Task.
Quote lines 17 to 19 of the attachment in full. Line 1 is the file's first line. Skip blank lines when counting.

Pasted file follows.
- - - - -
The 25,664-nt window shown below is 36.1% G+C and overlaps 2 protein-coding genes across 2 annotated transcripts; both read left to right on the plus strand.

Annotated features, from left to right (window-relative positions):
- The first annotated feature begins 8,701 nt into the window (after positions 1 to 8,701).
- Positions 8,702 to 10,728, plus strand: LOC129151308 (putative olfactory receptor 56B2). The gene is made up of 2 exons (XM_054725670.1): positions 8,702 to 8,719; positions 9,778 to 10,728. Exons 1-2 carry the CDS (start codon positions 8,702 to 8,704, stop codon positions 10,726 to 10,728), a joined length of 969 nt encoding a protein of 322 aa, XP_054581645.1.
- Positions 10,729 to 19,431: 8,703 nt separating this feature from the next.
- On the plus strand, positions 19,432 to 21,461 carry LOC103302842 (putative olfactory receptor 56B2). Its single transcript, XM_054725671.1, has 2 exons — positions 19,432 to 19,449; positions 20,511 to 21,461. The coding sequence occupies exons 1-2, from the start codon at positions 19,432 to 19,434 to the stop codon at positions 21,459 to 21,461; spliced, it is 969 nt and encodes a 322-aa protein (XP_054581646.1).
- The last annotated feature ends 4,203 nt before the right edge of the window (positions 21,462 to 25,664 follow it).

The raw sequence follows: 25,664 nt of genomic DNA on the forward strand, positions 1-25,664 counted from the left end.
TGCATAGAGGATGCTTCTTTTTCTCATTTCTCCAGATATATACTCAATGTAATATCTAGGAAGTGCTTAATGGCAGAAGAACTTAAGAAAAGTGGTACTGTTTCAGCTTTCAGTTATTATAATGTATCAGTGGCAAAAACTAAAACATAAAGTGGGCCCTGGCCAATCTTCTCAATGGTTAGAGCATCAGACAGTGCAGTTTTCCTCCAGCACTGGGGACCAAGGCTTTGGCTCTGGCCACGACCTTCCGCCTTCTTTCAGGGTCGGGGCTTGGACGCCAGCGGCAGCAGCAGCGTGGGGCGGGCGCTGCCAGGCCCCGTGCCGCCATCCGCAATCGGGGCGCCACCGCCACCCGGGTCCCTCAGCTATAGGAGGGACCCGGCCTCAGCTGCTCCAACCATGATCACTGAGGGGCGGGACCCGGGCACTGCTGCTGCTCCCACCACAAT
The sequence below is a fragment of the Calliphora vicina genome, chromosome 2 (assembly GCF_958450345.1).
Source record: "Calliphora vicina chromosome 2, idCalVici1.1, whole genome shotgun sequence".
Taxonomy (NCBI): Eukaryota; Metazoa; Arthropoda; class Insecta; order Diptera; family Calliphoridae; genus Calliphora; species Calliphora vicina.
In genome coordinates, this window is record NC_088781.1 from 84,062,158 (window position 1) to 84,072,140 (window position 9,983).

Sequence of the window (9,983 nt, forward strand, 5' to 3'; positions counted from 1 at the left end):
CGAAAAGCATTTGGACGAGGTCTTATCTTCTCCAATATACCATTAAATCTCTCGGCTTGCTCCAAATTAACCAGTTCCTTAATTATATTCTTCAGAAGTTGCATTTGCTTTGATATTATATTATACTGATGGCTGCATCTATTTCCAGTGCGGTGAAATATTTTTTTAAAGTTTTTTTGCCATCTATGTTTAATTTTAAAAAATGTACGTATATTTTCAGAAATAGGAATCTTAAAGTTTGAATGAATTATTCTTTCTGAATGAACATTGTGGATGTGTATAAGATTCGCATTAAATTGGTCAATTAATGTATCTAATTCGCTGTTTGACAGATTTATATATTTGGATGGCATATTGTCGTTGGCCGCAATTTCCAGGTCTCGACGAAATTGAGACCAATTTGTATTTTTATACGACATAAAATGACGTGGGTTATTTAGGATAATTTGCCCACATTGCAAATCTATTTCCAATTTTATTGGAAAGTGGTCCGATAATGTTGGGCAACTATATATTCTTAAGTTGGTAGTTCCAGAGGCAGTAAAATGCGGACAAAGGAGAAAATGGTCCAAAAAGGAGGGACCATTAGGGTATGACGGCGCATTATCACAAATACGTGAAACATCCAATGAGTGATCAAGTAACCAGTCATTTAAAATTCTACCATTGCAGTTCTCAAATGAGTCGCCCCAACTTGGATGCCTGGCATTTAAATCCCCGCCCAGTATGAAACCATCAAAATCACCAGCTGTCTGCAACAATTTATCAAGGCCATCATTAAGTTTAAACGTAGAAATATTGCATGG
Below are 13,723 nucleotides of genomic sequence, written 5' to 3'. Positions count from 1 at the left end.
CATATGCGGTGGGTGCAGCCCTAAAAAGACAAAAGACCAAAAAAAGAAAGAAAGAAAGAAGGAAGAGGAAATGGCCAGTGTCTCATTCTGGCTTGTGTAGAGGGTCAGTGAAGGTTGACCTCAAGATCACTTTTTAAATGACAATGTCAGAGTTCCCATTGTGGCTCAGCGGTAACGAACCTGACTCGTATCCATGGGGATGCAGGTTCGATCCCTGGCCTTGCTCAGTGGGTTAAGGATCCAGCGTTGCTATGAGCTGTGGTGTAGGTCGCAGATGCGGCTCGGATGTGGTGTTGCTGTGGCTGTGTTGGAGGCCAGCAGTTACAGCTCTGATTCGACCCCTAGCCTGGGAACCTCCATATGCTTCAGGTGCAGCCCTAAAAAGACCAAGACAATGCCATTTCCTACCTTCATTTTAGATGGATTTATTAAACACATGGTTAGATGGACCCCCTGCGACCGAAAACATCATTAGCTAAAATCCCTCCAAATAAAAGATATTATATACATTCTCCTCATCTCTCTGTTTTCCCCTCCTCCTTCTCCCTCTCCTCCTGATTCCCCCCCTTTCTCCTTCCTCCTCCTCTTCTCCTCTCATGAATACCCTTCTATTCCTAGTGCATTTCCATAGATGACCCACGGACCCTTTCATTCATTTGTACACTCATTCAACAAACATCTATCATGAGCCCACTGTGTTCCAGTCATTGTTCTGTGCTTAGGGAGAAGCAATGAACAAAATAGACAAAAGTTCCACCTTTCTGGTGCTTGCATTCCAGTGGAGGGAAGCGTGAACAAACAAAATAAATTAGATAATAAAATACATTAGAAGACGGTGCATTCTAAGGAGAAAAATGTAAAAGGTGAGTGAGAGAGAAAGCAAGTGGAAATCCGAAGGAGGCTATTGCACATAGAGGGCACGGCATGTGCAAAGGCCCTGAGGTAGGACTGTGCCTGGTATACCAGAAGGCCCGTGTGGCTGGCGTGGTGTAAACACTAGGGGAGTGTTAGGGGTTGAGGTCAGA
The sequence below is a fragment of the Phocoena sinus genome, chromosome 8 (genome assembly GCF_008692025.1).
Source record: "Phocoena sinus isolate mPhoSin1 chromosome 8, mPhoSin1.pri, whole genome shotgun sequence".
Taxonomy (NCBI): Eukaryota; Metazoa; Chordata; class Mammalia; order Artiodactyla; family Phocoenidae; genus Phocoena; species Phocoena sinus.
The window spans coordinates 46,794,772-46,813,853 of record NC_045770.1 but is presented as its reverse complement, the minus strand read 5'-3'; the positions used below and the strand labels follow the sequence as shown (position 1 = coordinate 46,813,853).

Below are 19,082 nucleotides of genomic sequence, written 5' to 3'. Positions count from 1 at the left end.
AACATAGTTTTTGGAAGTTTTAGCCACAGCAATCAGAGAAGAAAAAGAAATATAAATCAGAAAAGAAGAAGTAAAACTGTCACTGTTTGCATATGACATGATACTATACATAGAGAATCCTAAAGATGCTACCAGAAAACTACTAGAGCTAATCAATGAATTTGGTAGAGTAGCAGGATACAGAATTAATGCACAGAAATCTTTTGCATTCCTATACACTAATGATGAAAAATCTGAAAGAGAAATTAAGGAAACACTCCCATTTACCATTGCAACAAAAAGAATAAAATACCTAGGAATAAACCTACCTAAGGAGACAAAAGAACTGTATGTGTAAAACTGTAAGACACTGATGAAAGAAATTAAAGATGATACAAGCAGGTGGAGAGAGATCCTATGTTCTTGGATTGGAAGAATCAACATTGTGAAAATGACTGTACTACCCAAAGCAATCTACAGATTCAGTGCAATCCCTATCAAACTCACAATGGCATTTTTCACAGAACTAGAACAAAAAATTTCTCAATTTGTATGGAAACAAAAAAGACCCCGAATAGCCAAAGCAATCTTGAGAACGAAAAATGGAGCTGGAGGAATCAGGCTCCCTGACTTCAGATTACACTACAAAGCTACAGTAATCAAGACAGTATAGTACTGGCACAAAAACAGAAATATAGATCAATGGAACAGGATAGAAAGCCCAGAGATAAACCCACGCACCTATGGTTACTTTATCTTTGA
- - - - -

CATATGCGGTGGGTGCAGCCCTAAAAAGACAAAAGACCAAAAAAAGAAAGAAAGAAAGAAGGAAGAGGAAATGGCCAGTGTCTCATTCTGGCTTGTGTAGAGGGTCAGTGAAGGTTGACCTCAAGATCACTTTTTAAATGACAATGTCAGAGTTCCCATTGTGGCTCAGCGGTAACGAACCTGACTCGTATCCATGGGGATGCAGGTTCGATCCCTGGCCTTGCTCAGTGGGTTAAGGATCCAGCGTTGCTATGAGCTGTGGTGTAGGTCGCAGATGCGGCTCGGATGTGGTGTTGCTGTGGCTGTGTTGGAGGCCAGCAGTTACAGCTCTGATTCGACCCCTAGCCTGGGAACCTCCATATGCTTCAGGTGCAGCCCTAAAAAGACCAAGACAATGCCATTTCCTACCTTCATTTTAGATGGATTTATTAAACACATGGTTAGATGGACCCCCTGCGACCGAAAACATCATTAGCTAAAATCCCTCCAAATAAAAGATATTATATACATTCTCCTCATCTCTCTGTTTTCCCCTCCTCCTTCTCCCTCTCCTCCTGATTCCCCCCCTTTCTCCTTCCTCCTCCTCTTCTCCTCTCATGAATACCCTTCTATTCCTAGTGCATTTCCATAGATGACCCACGGACCCTTTCATTCATTTGTACACTCATTCAACAAACATCTATCATGAGCCCACTGTGTTCCAGTCATTGTTCTGTGCTTAGGGAGAAGCAATGAACAAAATAGACAAAAGTTCCACCTTTCTGGTGCTTGCATTCCAGTGGAGGGAAGCGTGAACAAACAAAATAAATTAGATAATAAAATACATTAGAAGACGGTGCATTCTAAGGAGAAAAATGTAAAAGGTGAGTGAGAGAGAAAGCAAGTGGAAATCCGAAGGAGGCTATTGCACATAGAGGGCACGGCATGTGCAAAGGCCCTGAGGTAGGACTGTGCCTGGTATACCAGAAGGCCCGTGTGGCTGGCGTGGTGTAAACACTAGGGGAGTGTTAGGGGTTGAGGTCAGA
The sequence below is a fragment of the Phocoena sinus genome, chromosome 8 (genome assembly GCF_008692025.1).
Source record: "Phocoena sinus isolate mPhoSin1 chromosome 8, mPhoSin1.pri, whole genome shotgun sequence".